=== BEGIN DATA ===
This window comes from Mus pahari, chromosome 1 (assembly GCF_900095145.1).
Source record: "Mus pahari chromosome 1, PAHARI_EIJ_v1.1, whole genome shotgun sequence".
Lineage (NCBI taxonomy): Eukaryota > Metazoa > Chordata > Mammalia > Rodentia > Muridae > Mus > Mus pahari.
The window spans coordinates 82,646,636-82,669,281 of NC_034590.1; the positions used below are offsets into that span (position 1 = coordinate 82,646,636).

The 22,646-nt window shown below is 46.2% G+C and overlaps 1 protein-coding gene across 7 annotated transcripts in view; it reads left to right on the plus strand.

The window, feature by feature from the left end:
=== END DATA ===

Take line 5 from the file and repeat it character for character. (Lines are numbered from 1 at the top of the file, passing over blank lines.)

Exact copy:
The 22,646-nt window shown below is 46.2% G+C and overlaps 1 protein-coding gene across 7 annotated transcripts in view; it reads left to right on the plus strand.